January 26, 2010 by Contra Costa Times, entitled “Day II: Health problems persist when options are limited: East Bay ZIP codes lacking middle-class amenities have higher rates of asthma, heart disease and cancer”, talks about East Bay neighborhoods residents dying of heart disease and cancer at three times the rate . West Oakland youths breathe in diesel exhaust from trucks, trains and ships at the port, and the aging homes near the waterfront become magnets for mold. One policy that many believe contributes to the high asthma rates is a truck ban on Interstate 580 in the upscale Oakland hills. This funnels large volumes of truck traffic through low-income communities lining Interstate 880 in west and East Oakland. The ban has existed since the freeway opened more than 40 years ago. In 2000, the California Trucking Association sought to overturn it, but ran into fierce opposition from hillside residents, the city councils of Oakland and San Leandro, and the Alameda County Board of Supervisors. After the public outcry, state lawmakers made the ban permanent. Alameda County health leaders and others have seized on a different target: the Port of Oakland, where they have fought to reduce diesel emissions from trucks, trains and ships. The diesel exhaust has led to a cancer risk in West Oakland that is three times higher than the Bay Area average, the Bay Area Air Quality Management District told federal officials in September. Another article entitled “Cleaner air for Oakland — but no one wants to pay for it”, dated December 16, 2009, talks about the port’s Clean Truck Management Plan (CTMP), The new rules are an effort to address the public health crisis in communities near the port, where diesel exhaust fumes have been contributing to rampant asthma and increased cancer rates. While no one questions the need for cleaner air, there’s still a raging battle over who should pay to overhaul old, dirty trucks — and how to make it possible for small independent truckers not to lose their livelihoods. The Coalition for Clean and Safe Ports of Oakland (CCSP) is campaigning with Teamsters Union members and some truckers and Congress members to take the burden off independent owner- operators. But some say the industry model itself is the problem — that all the drivers should be employees of larger trucking firms that can pay for the latest equipment. Currently the drivers wait, engines idling, an average of 3.6 hours at or in the terminal. That’s in part because they don’t get hourly pay — which gives the shippers and trucking contractors little incentive to hurry things. In some ways, the problem is the result of the 1990s-era deregulation of the trucking industry. The Port of Oakland, the Environmental Protection Agency, and the Bay Area Air Quality Management District set up a grant fund to help drivers retrofit their equipment to meet the new standards, and some did. But others who sold their older trucks and bought upgradeable models lost out when the money ran dry.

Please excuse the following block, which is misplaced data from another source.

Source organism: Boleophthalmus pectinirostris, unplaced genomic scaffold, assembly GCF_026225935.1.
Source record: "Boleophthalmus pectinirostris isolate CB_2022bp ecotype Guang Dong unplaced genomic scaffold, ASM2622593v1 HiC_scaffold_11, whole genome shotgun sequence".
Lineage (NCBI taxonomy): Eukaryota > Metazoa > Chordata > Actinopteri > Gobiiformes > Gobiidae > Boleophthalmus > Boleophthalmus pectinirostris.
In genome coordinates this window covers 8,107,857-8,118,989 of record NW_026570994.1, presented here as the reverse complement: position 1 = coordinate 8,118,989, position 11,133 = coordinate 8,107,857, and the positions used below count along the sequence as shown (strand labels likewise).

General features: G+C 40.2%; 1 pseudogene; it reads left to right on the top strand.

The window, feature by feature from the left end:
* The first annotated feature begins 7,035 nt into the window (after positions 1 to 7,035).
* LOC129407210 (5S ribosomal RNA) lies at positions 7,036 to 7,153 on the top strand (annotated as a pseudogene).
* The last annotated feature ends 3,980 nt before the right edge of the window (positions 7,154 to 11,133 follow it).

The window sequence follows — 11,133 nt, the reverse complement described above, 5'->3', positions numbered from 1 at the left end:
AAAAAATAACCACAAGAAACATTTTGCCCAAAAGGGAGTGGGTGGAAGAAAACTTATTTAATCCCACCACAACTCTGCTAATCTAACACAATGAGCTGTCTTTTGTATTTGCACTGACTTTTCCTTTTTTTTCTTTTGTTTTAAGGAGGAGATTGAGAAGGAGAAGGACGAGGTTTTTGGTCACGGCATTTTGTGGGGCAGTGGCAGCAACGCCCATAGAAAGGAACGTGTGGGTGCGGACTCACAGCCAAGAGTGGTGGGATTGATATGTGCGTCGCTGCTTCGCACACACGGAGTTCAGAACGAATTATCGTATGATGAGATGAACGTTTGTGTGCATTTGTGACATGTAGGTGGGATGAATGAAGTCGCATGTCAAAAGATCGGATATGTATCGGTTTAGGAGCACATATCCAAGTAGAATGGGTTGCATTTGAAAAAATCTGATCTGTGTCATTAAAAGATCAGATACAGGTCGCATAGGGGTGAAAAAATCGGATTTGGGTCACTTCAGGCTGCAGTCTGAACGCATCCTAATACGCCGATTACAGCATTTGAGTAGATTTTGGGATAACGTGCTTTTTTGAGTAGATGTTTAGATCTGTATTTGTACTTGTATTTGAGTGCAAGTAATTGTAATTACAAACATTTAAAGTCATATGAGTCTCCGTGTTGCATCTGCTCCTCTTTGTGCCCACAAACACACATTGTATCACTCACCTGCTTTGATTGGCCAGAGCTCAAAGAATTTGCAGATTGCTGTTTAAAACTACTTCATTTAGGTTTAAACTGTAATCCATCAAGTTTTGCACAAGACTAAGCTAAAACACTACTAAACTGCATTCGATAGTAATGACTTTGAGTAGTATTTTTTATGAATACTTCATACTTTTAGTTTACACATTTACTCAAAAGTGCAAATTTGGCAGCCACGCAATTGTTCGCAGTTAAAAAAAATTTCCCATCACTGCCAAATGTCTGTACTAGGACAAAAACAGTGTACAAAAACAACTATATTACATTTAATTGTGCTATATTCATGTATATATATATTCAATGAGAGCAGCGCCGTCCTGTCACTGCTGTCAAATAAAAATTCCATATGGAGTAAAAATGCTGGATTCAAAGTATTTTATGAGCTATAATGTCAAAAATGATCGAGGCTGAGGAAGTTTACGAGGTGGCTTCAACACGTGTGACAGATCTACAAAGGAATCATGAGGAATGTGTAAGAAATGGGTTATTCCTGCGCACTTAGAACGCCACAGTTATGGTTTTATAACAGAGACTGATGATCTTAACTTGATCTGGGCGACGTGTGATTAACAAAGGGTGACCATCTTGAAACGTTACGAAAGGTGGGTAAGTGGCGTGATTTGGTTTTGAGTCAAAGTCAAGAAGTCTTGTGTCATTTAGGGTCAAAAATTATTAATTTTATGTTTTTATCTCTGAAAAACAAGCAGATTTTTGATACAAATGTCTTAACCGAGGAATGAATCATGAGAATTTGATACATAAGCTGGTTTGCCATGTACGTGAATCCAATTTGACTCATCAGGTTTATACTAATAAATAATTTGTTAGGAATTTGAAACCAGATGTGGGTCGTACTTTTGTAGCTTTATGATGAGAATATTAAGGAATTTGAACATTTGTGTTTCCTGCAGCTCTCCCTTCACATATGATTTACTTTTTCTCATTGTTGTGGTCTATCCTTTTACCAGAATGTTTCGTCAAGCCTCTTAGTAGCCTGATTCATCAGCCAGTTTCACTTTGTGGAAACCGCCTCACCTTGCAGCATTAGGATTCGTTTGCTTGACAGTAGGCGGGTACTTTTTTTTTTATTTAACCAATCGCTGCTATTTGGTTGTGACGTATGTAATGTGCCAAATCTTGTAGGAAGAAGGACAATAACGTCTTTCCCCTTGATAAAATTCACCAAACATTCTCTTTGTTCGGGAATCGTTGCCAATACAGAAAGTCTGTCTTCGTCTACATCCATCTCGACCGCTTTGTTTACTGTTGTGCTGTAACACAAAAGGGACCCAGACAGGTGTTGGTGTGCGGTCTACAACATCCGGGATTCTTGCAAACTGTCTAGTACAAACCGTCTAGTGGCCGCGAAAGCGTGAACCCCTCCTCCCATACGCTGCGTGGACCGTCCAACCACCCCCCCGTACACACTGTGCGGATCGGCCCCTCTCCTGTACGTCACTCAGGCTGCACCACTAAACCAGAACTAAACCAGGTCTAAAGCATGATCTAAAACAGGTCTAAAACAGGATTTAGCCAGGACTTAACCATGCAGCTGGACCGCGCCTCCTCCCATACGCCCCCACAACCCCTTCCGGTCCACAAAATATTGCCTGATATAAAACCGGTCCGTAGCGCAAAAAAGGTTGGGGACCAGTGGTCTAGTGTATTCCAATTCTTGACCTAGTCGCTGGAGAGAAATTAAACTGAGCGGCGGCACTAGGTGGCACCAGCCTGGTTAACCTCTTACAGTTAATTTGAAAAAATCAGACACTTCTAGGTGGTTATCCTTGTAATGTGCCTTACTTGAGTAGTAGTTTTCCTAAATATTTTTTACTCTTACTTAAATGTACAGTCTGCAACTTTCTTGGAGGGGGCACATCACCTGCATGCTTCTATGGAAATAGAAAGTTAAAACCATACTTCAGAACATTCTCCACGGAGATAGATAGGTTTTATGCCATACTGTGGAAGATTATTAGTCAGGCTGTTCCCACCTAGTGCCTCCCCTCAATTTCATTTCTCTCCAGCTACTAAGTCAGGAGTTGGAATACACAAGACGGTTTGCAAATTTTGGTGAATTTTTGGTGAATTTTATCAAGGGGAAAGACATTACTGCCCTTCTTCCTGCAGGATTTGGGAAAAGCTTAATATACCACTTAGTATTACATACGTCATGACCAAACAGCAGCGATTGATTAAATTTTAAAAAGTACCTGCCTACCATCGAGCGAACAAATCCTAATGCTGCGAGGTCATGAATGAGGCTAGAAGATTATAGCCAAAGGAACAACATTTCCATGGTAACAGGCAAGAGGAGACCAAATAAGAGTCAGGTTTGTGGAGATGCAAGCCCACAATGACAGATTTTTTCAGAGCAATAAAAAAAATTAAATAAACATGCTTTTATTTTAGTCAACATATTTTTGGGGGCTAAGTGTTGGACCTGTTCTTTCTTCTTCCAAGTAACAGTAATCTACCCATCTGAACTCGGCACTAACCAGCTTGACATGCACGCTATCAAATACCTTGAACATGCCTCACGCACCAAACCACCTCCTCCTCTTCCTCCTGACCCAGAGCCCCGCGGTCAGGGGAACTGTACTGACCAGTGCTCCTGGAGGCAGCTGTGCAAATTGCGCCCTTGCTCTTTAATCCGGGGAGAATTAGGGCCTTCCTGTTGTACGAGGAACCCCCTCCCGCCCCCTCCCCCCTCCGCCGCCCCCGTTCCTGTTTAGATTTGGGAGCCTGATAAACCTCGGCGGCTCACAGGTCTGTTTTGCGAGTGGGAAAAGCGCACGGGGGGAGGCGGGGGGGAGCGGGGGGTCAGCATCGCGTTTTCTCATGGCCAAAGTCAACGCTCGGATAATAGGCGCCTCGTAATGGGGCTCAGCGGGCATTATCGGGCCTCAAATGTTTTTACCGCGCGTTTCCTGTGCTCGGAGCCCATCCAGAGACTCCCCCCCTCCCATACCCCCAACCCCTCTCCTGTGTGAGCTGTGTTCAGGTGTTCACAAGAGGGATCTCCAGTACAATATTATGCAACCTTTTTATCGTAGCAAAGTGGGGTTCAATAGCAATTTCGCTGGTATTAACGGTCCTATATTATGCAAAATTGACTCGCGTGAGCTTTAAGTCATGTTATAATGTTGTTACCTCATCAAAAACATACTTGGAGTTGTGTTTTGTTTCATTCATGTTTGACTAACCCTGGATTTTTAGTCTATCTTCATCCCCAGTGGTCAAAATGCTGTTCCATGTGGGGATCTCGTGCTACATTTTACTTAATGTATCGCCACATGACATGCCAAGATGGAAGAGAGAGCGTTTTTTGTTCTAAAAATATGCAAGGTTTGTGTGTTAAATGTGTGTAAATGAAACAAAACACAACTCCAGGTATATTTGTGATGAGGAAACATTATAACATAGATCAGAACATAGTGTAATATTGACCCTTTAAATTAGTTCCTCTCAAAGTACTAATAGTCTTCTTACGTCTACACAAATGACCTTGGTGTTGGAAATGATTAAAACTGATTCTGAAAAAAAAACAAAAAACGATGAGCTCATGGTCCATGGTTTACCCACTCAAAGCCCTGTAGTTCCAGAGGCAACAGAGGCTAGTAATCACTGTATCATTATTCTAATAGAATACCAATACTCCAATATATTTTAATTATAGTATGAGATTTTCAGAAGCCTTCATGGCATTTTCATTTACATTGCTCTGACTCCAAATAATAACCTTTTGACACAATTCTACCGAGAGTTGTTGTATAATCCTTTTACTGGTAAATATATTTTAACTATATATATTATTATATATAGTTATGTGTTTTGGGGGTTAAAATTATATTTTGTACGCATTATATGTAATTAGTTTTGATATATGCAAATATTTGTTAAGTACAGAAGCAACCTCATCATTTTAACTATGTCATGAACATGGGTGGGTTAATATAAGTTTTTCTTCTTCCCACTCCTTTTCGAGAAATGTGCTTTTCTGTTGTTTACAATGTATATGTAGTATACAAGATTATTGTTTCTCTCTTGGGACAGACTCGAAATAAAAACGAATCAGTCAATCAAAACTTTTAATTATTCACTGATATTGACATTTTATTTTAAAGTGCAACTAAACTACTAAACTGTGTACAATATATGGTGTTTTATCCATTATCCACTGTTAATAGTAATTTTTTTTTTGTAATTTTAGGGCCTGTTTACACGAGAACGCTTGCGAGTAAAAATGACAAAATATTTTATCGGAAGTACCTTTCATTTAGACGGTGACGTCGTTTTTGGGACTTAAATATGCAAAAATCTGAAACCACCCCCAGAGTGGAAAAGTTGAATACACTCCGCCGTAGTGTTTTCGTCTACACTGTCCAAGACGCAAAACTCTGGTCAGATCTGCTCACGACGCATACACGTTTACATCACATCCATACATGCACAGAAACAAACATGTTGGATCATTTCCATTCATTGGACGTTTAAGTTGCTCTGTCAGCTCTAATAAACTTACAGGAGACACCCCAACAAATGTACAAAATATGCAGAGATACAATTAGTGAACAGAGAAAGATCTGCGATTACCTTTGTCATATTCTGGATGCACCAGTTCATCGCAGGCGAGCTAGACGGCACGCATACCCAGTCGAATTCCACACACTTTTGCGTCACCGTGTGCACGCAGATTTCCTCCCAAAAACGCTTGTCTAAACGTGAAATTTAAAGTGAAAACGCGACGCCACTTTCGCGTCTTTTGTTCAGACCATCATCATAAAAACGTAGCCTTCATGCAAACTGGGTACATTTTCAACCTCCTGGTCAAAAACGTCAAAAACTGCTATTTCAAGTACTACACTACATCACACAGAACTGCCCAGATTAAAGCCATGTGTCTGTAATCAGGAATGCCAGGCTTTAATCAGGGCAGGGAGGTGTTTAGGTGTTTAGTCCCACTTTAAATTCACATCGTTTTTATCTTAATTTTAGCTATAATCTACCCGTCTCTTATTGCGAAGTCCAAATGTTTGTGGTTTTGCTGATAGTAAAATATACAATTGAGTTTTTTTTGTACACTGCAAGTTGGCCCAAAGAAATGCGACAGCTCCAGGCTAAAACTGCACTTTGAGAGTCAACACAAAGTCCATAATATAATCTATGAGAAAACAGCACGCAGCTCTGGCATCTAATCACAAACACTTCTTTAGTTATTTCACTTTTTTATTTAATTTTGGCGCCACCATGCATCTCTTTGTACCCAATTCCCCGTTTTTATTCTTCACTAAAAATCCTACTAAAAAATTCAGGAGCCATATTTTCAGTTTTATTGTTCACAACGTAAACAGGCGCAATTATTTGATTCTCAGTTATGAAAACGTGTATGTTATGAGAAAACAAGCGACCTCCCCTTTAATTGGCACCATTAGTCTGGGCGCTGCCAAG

Environmental public concerns/interests/protests/lawsuits about port expansion or operations:
“The Herald- Port must limit diesel pollution”, “SFBG- Importing Injustice”, SF Chronicle- Study says diesel emissions raise cancer risk”, “SF Chronicle- Oakland kids see how port pollution hits home”, “SF Chronicle- Big rigs at Port of Oakland linked to health woes”, “Port of Oakland-Day II_ Health problems”, “Cleaner air for Oakland-but no one wants to pay for it”. Advocacy groups- The Coalition for Clean and Safe Ports.
Open port authority meetings
Research: Elba Garcia and Carla Truax (University of Southern California, 2010 – 2011). Updated and expanded by EL.